At 88, Peters is enjoying his retirement in the comfortable 1968 home he designed for himself and his family. After his first wife passed away in 2007, he married Carol in 2008, with whom he enjoys traveling, playing golf, reading and spending time with friends and family. Peters also keeps busy managing more than 140 rental units in Kansas that his firm designed and built.
Born in 1936 in Seminole, Oklahoma, James “Jim” Williams developed a strong artistic identity at an early age. His mother, Marion, was a schoolteacher who enrolled him in piano and voice lessons and his father, Scotty, was a blacksmith and a welder. By the time he was in the 6th grade he was drawing buildings and cars and knew that he was destined to become a designer or an architect. He was fortunate to come of age when Oklahoma was swept by the winds of modern architecture, thanks largely to Bruce Goff, who chaired the architecture department at the nearby University of Oklahoma. While a student at Oklahoma State University, Williams got a lucky chance to meet Goff at his studio in Frank Lloyd Wright’s Price Tower and got a personal tour of Goff’s houses in the Bartlesville area. “That was quite an inspiration,” Williams said. It was the beginning of a lifelong fascination with Goff’s organic, unconventional architecture.
After graduating Oklahoma State in 1960 with a B.A. in Architecture, Williams joined the Air Force Reserve, where he worked as a draftsman in a civil engineering squadron in Kansas City. It was there that he met his future friend and business partner Dick Peters. In 1962 he moved to Lawrence and joined Peters and Sid Harrison to form Peters Harrison Williams. He earned his Kansas architectural license in 1966. While in partnership with Peters, Williams was heavily involved in the design and/or construction of Haworth Hall at KU, Commerce Bank building (University State Bank), Deerfield Elementary school, First Baptist Church, Lawrence City Hall, Lawrence Public Library, Babcock Place, and numerous buildings on Massachusetts Street as part of the 1972 Renewal Project. He designed single-family residences in Lawrence for Al and Ann Thomas, Jack Graham, Chuck and Yvonne Hedges, Bill Muggy and Louis and Phyllis Copt.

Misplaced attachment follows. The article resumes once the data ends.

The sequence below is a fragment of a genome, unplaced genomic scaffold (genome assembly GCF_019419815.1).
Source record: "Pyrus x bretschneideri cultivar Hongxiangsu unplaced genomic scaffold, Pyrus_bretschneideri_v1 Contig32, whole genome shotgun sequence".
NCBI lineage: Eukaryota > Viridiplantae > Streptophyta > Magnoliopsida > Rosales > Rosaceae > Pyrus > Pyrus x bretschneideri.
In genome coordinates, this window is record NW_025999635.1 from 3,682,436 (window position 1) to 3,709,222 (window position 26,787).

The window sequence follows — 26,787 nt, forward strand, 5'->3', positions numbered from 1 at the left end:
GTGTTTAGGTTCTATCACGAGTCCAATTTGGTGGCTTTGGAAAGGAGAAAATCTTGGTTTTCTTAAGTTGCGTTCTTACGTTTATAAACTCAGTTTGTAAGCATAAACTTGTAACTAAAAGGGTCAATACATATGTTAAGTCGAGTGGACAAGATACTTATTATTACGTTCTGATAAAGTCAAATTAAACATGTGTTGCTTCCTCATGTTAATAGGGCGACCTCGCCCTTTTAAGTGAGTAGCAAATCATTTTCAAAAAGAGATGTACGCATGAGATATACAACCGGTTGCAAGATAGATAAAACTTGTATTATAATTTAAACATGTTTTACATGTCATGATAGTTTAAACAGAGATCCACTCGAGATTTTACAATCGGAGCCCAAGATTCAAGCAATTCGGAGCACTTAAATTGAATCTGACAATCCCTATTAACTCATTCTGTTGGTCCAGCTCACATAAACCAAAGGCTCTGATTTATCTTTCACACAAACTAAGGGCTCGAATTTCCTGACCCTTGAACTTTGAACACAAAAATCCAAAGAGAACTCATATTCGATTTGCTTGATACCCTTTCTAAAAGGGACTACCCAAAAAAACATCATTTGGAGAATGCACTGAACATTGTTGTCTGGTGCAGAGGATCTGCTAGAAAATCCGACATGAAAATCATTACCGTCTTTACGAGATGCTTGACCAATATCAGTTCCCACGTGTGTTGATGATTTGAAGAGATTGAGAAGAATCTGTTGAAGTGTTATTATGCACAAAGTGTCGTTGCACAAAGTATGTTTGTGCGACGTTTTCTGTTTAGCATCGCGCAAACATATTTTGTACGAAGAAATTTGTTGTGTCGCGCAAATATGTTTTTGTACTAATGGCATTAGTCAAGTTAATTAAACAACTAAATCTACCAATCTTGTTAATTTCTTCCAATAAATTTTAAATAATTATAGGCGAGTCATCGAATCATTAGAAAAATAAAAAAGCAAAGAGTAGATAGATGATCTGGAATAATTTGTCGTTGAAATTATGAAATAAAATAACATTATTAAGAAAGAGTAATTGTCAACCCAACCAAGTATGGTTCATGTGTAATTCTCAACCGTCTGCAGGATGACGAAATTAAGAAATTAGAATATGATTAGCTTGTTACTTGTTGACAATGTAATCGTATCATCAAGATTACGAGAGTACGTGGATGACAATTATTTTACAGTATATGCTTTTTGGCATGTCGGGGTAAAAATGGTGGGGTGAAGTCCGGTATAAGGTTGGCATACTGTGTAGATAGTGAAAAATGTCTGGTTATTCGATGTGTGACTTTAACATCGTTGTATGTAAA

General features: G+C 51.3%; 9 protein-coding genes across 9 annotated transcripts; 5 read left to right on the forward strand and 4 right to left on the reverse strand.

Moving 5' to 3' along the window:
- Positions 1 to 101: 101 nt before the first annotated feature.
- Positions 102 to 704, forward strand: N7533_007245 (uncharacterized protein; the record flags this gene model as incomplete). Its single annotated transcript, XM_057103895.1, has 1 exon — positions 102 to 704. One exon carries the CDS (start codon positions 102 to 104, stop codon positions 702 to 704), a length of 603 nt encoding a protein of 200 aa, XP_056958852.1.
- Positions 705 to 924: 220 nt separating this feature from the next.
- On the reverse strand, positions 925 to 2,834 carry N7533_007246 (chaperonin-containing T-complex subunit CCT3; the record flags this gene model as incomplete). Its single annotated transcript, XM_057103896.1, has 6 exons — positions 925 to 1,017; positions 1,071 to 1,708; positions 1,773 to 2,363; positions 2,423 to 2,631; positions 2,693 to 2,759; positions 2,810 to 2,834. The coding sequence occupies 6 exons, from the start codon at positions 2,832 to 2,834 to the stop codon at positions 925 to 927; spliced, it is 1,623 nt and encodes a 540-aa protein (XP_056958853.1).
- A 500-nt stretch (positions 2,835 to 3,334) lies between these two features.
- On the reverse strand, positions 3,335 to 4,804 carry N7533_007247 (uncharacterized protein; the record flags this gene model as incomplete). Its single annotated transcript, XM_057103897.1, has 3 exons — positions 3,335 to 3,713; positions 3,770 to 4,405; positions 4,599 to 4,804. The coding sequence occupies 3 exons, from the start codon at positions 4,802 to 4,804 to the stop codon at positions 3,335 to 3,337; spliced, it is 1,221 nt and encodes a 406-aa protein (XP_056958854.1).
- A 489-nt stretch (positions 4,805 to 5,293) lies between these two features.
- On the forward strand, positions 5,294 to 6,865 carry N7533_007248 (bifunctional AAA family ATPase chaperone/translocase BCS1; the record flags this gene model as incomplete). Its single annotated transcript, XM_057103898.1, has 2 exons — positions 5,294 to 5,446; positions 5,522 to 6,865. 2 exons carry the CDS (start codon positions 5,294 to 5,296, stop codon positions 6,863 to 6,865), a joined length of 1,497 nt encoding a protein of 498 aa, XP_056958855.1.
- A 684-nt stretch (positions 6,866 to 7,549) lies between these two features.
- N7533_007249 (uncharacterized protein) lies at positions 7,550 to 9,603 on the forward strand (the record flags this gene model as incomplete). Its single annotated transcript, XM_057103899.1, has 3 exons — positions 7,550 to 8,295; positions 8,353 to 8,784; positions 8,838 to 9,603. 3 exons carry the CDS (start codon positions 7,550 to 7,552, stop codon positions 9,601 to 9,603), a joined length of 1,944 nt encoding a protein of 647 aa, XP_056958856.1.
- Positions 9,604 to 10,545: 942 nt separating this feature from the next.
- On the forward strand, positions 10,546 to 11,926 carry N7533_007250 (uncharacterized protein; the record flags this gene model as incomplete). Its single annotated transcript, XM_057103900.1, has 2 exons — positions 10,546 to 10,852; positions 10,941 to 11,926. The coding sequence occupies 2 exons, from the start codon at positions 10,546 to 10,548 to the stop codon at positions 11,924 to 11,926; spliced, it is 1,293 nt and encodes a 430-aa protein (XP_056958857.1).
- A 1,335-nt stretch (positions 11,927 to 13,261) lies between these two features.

In 1982, Williams left his partnership with Peters and formed Williams Huber Team. In 1994 he became an independent architect and continues to practice out of his Lawrence home, which he enjoys with his wife, Virginia. Over a career that has spanned nearly 60 years, he has designed hundreds of buildings, from one-off mountain cabins to large-scale complexes such as the Webster Center for the Kansas Convention of Southern Baptists, a project he has been sole architect on for more than 30 years. Soft-spoken and humble, he is nevertheless unwavering when it comes to the secret to his survival in a brutally competitive profession. “Design is design,” he said. “If you’re a good designer, you can design anything. I’ve always felt I was a pretty good designer.”